PORT AU PR 00000451 001.2 OF 004 1. This message is sensitive but unclassified-please protect accordingly. Summary - - - - 2. (SBU) A Congressional Delegation led by House Judiciary Committee Chairman John Conyers heard President Preval and Prime Minister Pierre Louis make the case that Haiti is at a turning point and needs additional help in the form of budget support. At the international donors conference in Washington April 14-15, Haiti will lay out its priorities of boosting road building and electricity and agricultural production. The President argued that foreign donors should channel more assistance through the Government rather than through NGOs. The Prime Minister praised HOPE 2 legislation for creating jobs. Her government's program focused on improving the lot of the Haitian people and reforming the dysfunctional judicial system. Chairman Conyers and his delegation promised the U.S. would continue to support Haiti. End summary. 3. (SBU) Chairman Conyers led a congressional delegation that included Lamar Smith (R-TX), Jan Schakowsky (D-IL), Donna Christensen (D-V.I.), and Anthony Weiner (D-NY). Accompanying the delegation were Bob Creamer (Schakowsky spouse), and Judiciary Committee Professional Staff members Keenan Keller, Sean McLaughlin, Cynthia Martin, and Alli Halataei. Dr. Paul Farmer accompanied the delegation in their meeting with President Preval. The Ambassador and PolCouns (notetaker) attended for the Embassy. President Preval: Haiti Has Unique Opportunity - - - - - - - - - - - - - - - - - - - - - - - - 4. (SBU) President Preval told the delegation in their April 6 meeting that he agreed with former President Clinton's recent statement that for the first time in thirty years, Haiti has an opportunity for making economic progress. The country had made important progress, achieving political stability and it was moving toward holding Senate elections. An impartial electoral authority, with representation from all political parties and churches, was organizing these elections. Now Haiti had to achieve economic progress. The President recalled that the 2008 hurricanes had dealt Haiti a severe blow, causing USD 1 billion in infrastructure losses. He professed not to know whether collapsed bridges were being rebuilt (Note: They are, with help from USAID and the World Bank). Haiti deserves international support, the President declared. International Support, Debt Relief - - - - - - - - - - - - - - - - - - 5. (SBU) Chairman Conyers said he was optimistic Haiti could move ahead with international support. We needed a comprehensive strategy to meet all Haiti's challenges, which had deep historical roots. International organizations gave Haiti a mere pittance and attached onerous conditions. These set Haiti up for failure. Haiti had an opportunity with the new U.S. Administration. Congresswoman Schakowsky asked about the possibility of debt relief. 6. (SBU) The President recounted that Haiti had worked with the IMF on fiscal and monetary reforms since 2006. Haiti would soon complete this program, resulting in the elimination of USD 1.1 billion in debt, which would remove USD 70 million in debt service per year. Yet Haiti continued to face severe economic challenges. It had brought inflation down from 40 percent in 2004 to 7 percent before the hurricanes in the summer of 2008. GDP growth had risen to 3.4 percent before the 2008 storms. Haiti now needed to create jobs through public investment and supporting the private sector. Donors Should Channel More Aid through Government of Haiti - - - - - - - - - - - - - - - - - - - - - - - - - - - - - - 7. (SBU) Congressman Smith said that the omnibus bill the Congress had recently passed contained USD 250 million for Haiti. He asked what additional funds Haiti needed. Preval said Haiti needed a lot more. Paul Farmer remarked that a large part of foreign assistance had gone to NGOs. His NGO, Partners in Health, had immediately put this money back into the public sector. The President conceded that NGOs had to play in strong role in weak states like Haiti, but he urged that donors increase the amount of funding given directly to PORT AU PR 00000451 002.2 OF 004 government entities, so that Haiti would implement its own programs. He had heard that donor countries and IFIs were pouring billions into Eastern Europe and Gaza. It was a pity, he joked, that Haiti was not a former communist country, or a country at war or one that faced a guerrilla insurgency. The Corruption Factor - - - - - - - - - - - 8. (SBU) Congressman Weiner emphasized that the members of this delegation all support foreign aid. The U.S. provides a great deal of assistance through NGOs because of government corruption. Preval acknowledged that Haiti is prey to corruption because it was a weak state. But he was trying to strengthen the Haitian state and had introduced mechanisms for fighting corruption and smuggling. As an underdeveloped country, the corruption that plagued Haiti was on a petty scale. With wages so low ?-and President himself entitled to a pension of only USD 200 per month-? civil servants would inevitably accept illegal payments, because it was the only way to feed their families. Preval claimed that NGOs practiced just as much corruption as Haitian officials. There was less corruption in Haiti than in other countries. Haiti did not deserve its bad reputation on corruption and security. Foreign countries ''should not judge Haiti.'' In any case, his government had an unshakeable will to fight corruption. 9. (SBU) Dr. Farmer remarked that he had not experienced much corruption in Haiti. He had observed, however, that NGOs and church groups bringing aid were proliferating and operating with no coordination. His organization, Partners in Health (PIH), was relatively ineffective for its first 15 years in Haiti, but had then begun partnering with the Ministry of Health. It now treated three million patients per year. ''Privatization'' was not the answer: the bulk of Haiti's education system was private, yet Haiti had a very low literacy rate. It was better if NGOs worked with the government. Haiti's Aid and Development Priorities - - - - - - - - - - - - - - - - - - - - 10. (SBU) Preval said Haiti would try to mobilize international aid for three purposes: 1) building three strategic stretches of road, 2) building up farming in three major agricultural planes: the Artibonite, Torbeck, and the (Maribalai) area of the Northeast, and 3) increase Haiti's electrical generating capacity from 100 to 125 MW. Simply making the existing system more reliable would cost USD 13 million. The government's strategy was to pursue simple goals with quick, visible results that would help preserve social stability. Drugs - - - 11. (SBU) Congresswoman Christensen asked how the U.S. could better help the fight the flow of drugs through Haiti, and Preval replied that most effective step the U.S. could take was to reduce its drug consumption. Drugs corrupted Haiti's police, parliamentarians, officials, and judges. Half jokingly, Preval said that if Haiti's did not receive more counternarcotics help, the only solution would be to liberalize drug laws. Congresswoman Christensen said that the U.S. would work on drug demand reduction. Elections - - - - - 12. (SBU) Congresswomen Christensen also expressed concern about the exclusion of all Fanmi Lavalas candidates from the Senate elections. On the election issue, Preval said that the Provisional Electoral Council, Haiti's independent election authority, had simply applied Haitian law, which demands that a party's candidates be designated according to that party's internal statutes. Fanmi Lavalas had not followed those rules, and in fact had nominated three candidates for one Senate post. (Note: different wings of the party nominated different candidates for a few of the 12 Senate seats being contested in the April 19 elections. End note) 13. (SBU) Congresswoman Schakowsky stated that the new U.S. Administration clearly understood the need in Haiti for investment, PORT AU PR 00000451 003.2 OF 004 infrastructure, and bringing stability and development. President Preval closed by quoting former President Clinton to the effect that Haiti was at a turning point: failing to take advantage of this opportunity would set Haiti back 10 to 15 years. Prime Minister: HOPE 2 Creating Jobs - - - - - - - - - - - - - - - - - - - 14. (SBU) The Ambassador hosted a breakfast April 7 for the Congressional delegation that include Prime Minister Michele Pierre-Louis, Minister of Justice Joseph Exume, and Minister of Economy and Finance Daniel Dorsainvil. The Prime Minister said that HOPE 2 trade preferences had already created 23,000 jobs, could create 50,000 by the end of 2009, and had the potential to create up to 250,000 jobs in total. Replying to Chairman Conyers' observation that factories should not come in to exploit cheap Haitian labor for a few years and then leave, the PM said that HOPE 2 legislation mandated a tripartite commission including the government, management and labor. Haiti needed to expand its base of investors to engage in areas beyond partial assembly. Haitian Government Priorities - - - - - - - - - - - - - - - 15. (SBU) Chairman Conyers argued that Haiti needed a comprehensive plan integrating all critical issues. The Prime Minister said that that every element in her government's vision aimed to benefit the Haitian people. She mentioned the priorities of job creation and giving birth certificates and other identity papers to the 60 percent of the Haitian population that didn't have them. Immediate goals were to improve governance, fight corruption, and increase per capita income. Schools and health centers had to be rebuilt, road rebuilt, and agriculture stimulated. The country needed more doctors and teachers. This would require increased government expenditures. The government now is able to cover only 30-40 percent of its investment budget. The government needs to fill a USD 125 million budget gap this year, either through direct budget support or through swaps. The Prime Minister argued that drugs are the most destabilizing factor for Haiti. Traffickers sought political power by running for parliament and the immunity a legislative seat conferred. Drug money was a major factor behind corruption, especially for judges. Government Policy to Encourage Investment - - - - - - - - - - - - - - - - - - - - - 16. (SBU) Minister of Finance and Economy Dorsainvil added that the judicial system must uphold the rights of investors. Public money would be very important to stimulate economic growth, build infrastructure, and make available industrial space for investors, especially outside the capital. Even if Haiti collected 25 percent of GDP in taxes (Note: it collects barely more than 10 percent. End note) Haiti would barely cover its current budget, which in any case was inadequate for the country's needs. The one bright spot was the drop in inflation. While month-on-month inflation had been 4.5 percent Feb-Mar 2008, during the peak of the energy and food price inflation, continuation of current trends would leave 2009 with an annual inflation rate of below one percent. Haiti's Judiciary - - - - - - - - - 17. (SBU) Responding to Congresswoman Christensen's question about what the Ministry of Justice needed, Minister of Justice Exume explained that the three elements under his control --judges/prosecutors, police and the penitentiary system-- failed to work together properly. Judges were corrupt. The judiciary was non-functional; many judges did not even show up for work regularly. The U.S. is helping Haiti re-make the judiciary, the correctional system, and the police. The large number of persons held in pre-trial detention was an indicator of the judiciary's failure to bring accused persons to trial. Although Haiti had a low incarceration rate --its 8,000 prison inmates were barely 1 percent of the population-- detention facilities were terribly overcrowded. There was less than one square meter of space per prisoner, whereas 2.5 was needed. Crime is Down PORT AU PR 00000451 004.2 OF 004 - - - - - - - 18. (SBU) The Prime Minister pointed out that kidnapping had decreased. A large-scale anti-kidnapping police operation last November had prevented the usual upsurge in kidnappings around Christmas. There had been 260 kidnappings in December 2007, but only 5 in December of last year. Role of Local Government - - - - - - - - - - - - 19. (SBU) Congressman Weiner suggested that Haiti allow a greater role for local government. The PM conceded that the complicated system of local government mandated by Haiti's constitution often produced conflicts. Each municipality had a mayor and two deputies, who often did not work well together. Justice Minister Exume pointed out that there was a high level of corruption in the municipalities. Minister of Economy and Finance Dorsainvil said that the municipalities suffered from lack of capacity, such as accountants. The Ministry of Interior was training 140 accountants to assign to municipalities. 20. (SBU) When Congressman Weiner suggested that high energy and transport costs gave an advantage to countries such as Haiti that lay close to their main export markets, the PM observed that the costs of operating were also high in countries that Haiti competed with. Haiti was at a turning point and still needed U.S. assistance, especially of the kind provided by HOPE 2. Chairman Conyers concluded by expressing ''cautious optimism'' about Haiti's future. 21. This cable was not cleared by Congressman Conyers' Professional Staffer Keenan Keller. Sanderson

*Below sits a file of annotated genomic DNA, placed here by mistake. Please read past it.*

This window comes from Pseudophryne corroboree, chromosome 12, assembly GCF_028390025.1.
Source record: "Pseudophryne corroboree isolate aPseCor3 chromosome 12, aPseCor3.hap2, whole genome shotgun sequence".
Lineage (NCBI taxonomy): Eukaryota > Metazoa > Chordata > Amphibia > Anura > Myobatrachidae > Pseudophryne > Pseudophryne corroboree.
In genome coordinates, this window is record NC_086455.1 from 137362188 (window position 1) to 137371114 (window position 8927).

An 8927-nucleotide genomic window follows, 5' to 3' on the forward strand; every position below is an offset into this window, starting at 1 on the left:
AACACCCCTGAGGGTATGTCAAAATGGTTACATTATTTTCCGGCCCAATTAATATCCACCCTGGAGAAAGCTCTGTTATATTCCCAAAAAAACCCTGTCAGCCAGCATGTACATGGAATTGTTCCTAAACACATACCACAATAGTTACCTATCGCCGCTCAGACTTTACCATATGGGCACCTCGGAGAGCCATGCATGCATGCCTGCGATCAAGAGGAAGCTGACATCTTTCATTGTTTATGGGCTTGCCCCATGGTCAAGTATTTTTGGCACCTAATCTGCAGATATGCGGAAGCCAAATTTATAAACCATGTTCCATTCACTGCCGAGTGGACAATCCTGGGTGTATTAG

Voting is beautiful, be beautiful ~ vote.©

No comments:

Post a Comment